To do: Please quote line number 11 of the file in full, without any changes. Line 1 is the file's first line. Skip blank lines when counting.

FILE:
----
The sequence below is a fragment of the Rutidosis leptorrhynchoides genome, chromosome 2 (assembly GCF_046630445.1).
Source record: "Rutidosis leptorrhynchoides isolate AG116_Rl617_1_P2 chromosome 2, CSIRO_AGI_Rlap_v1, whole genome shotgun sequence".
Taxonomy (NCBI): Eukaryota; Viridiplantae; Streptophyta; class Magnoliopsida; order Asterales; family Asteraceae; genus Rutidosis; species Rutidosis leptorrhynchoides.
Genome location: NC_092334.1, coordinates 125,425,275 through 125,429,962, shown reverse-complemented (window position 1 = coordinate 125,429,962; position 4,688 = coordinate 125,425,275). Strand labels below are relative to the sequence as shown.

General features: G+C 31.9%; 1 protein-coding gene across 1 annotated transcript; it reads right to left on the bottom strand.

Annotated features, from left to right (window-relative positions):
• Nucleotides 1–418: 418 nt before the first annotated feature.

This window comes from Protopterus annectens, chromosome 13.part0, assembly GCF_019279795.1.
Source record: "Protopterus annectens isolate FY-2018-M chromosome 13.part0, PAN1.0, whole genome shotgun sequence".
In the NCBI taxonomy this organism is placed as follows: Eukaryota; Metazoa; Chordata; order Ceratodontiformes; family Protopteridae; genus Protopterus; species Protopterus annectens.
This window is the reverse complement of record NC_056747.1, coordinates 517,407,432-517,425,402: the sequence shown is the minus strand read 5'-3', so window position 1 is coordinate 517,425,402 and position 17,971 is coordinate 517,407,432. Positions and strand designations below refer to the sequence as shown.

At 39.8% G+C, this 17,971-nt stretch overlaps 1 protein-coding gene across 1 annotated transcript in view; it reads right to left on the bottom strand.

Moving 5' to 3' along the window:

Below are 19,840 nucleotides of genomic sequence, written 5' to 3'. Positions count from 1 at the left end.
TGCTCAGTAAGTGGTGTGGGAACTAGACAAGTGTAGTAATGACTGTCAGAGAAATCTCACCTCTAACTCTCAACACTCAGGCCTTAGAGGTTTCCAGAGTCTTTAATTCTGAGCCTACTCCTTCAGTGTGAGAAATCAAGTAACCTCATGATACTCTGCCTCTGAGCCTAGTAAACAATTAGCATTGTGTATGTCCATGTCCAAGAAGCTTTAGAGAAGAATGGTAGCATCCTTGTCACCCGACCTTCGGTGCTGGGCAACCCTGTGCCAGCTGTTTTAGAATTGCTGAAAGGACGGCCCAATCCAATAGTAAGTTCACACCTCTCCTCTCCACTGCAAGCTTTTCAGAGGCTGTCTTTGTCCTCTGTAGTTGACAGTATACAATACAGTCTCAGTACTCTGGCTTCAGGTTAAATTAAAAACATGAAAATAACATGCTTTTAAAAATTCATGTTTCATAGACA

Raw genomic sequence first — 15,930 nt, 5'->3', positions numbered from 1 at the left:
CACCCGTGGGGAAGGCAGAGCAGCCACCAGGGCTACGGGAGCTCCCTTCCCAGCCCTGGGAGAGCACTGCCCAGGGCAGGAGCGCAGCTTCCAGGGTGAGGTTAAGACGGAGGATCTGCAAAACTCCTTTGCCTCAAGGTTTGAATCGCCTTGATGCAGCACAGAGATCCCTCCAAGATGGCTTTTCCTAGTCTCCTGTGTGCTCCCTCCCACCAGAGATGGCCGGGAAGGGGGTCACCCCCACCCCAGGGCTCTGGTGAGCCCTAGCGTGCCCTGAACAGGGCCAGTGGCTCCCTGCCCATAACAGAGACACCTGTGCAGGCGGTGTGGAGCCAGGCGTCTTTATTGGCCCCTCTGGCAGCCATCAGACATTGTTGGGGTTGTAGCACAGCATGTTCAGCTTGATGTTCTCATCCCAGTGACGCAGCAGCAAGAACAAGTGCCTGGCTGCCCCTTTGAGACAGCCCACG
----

This window is the reverse complement of record NC_056747.1, coordinates 517,407,432-517,425,402: the sequence shown is the minus strand read 5'-3', so window position 1 is coordinate 517,425,402 and position 17,971 is coordinate 517,407,432. Positions and strand designations below refer to the sequence as shown.